- The controversial businessman claims he paid Jacob Zuma millions for the education and upkeep of his children
- Shaik claims the former president did not put any pressure on him, adding the money was not for Zuma’s personal use
- The DA has requested an investigation into whether Zuma paid tax for the funds or not
The money controversial South African businessman, Schabir Shaik, allegedly paid millions to Jacob Zuma for "his children's education and upkeep".
In a confidential KPMG report compiled in 2006, which relates to Zuma’s corruption trial at the time, it was revealed Zuma accepted R4-million from Shaik. It’s believed Zuma received a total of R7-million from several backers.
Judge Hilary Squires, in his judgment in 2005, found Shaik intended to corrupt Zuma, but Shaik's version was rejected by every court up to, and including, the Constitutional Court.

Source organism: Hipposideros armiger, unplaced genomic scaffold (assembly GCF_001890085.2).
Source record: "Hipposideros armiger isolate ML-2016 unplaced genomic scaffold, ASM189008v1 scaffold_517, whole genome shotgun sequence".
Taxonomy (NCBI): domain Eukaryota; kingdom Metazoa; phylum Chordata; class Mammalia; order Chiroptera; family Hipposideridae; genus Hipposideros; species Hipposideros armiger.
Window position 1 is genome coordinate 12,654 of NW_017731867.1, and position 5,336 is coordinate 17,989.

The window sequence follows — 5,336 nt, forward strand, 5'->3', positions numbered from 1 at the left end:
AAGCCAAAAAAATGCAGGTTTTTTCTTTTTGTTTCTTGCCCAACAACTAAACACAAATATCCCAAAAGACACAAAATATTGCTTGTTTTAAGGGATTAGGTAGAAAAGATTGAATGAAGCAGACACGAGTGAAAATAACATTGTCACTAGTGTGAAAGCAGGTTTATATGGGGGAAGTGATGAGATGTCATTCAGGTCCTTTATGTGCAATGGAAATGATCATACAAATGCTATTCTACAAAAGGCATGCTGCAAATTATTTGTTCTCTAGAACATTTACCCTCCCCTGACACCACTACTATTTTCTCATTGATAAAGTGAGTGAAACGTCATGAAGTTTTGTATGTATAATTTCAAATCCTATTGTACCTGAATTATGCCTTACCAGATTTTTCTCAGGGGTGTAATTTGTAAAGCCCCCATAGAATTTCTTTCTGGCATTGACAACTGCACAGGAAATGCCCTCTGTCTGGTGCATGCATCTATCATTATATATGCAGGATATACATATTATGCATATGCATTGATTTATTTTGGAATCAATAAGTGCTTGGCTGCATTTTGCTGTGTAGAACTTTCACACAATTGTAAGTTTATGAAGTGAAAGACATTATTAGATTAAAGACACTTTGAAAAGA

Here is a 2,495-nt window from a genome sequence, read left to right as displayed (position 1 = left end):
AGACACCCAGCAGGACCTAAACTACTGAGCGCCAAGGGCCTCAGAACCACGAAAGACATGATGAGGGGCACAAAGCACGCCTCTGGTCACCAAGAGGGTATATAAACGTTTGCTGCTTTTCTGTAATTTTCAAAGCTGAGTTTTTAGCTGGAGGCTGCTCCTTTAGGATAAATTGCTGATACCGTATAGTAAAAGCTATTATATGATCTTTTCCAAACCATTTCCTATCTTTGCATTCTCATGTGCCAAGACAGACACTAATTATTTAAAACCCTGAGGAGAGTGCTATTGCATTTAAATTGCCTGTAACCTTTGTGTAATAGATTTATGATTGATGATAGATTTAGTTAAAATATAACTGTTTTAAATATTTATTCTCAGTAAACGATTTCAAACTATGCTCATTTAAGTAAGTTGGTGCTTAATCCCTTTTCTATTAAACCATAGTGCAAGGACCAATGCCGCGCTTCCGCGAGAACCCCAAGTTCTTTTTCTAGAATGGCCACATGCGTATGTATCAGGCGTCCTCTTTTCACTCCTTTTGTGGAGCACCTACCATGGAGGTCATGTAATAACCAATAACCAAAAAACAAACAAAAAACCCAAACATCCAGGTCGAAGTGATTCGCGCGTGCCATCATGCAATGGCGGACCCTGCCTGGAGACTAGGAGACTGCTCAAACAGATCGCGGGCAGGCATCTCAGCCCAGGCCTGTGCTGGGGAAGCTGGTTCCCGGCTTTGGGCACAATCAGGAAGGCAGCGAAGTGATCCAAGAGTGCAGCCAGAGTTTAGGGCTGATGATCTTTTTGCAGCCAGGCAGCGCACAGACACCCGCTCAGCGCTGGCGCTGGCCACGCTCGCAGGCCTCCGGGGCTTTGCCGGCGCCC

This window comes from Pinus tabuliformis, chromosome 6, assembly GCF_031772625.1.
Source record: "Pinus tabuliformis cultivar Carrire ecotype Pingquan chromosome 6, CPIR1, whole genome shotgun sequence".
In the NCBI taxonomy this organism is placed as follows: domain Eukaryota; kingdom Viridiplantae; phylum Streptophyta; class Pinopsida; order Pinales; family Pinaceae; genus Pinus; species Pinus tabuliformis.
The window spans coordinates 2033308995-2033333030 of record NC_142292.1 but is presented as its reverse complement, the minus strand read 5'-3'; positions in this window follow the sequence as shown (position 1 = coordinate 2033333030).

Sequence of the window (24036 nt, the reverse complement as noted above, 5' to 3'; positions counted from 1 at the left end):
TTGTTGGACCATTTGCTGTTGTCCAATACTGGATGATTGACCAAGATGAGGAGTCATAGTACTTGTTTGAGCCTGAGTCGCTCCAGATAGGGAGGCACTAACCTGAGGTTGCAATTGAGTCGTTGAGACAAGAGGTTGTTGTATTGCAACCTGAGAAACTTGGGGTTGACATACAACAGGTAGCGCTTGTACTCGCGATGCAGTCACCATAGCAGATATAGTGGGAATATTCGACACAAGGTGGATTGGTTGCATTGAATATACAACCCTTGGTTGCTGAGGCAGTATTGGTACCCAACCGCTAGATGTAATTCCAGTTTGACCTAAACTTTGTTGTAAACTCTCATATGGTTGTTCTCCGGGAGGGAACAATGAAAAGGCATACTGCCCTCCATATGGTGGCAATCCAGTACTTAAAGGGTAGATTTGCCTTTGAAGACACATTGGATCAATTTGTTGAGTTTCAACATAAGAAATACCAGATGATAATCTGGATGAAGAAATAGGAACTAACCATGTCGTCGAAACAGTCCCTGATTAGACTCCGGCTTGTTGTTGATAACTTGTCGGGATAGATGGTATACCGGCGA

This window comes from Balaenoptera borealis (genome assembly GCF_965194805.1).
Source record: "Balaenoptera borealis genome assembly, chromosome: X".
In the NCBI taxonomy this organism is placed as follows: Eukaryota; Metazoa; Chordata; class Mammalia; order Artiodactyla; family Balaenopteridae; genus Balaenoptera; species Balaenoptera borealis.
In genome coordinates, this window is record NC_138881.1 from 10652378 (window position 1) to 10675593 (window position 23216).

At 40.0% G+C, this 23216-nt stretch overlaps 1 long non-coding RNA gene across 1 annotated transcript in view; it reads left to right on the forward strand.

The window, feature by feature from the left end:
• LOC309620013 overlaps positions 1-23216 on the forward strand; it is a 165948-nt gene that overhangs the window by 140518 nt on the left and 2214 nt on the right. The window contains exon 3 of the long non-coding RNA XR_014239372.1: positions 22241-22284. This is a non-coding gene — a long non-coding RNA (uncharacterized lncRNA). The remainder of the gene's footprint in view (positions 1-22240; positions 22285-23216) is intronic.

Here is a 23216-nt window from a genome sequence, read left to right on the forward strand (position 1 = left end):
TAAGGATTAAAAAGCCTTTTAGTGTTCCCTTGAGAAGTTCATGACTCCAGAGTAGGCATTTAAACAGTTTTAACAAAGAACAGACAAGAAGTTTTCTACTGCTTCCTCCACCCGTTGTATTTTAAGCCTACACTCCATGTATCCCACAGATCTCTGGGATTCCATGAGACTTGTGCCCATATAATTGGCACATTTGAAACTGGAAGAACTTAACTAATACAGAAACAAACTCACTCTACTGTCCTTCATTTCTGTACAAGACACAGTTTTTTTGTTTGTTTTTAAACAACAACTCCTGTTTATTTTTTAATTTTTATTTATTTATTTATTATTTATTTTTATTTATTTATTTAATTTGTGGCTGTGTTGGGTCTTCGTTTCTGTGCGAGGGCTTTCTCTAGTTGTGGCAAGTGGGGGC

According to a Mail & Guardian report, Shaik denied the relationship was corrupt. He also denied his support for Zuma translated into commercial benefits for Nkobi Holdings, his company.
Briefly.co.za gathered that Shaik said Zuma did not pressurise him, adding the funding was not for the former president’s personal use, but for his children's education and upkeep, so that he would not have this financial burden so that he could focus on the issues at hand".
At the same time, Shaik said despite Zuma being president of South Africa at the time, his company had many unsuccessful tenders, which include projects such as King Shaka International Airport and a casino.
Meanwhile, the DA wrote to the SA Revenue Service to request an -investigation into whether Zuma and his sponsors paid taxes on these donations.
Tim Harris, a DA MP, claimed the benefits could be classified as donations under tax legislation.
Harris said: "According to section 60(1) of the Act, if a donor fails to pay donations tax within a prescribed three-month period, the donor and the donee will be jointly liable to pay the outstanding amount of donations tax.”
He added the assumption can then be made that Zuma did not submit services in exchange for the transfers. According to Harris, this money could otherwise form part of the president's gross income and could then be subjected to normal income tax.
It’s believed the ANC told journalists it could not comment on Zuma's private financial affairs.
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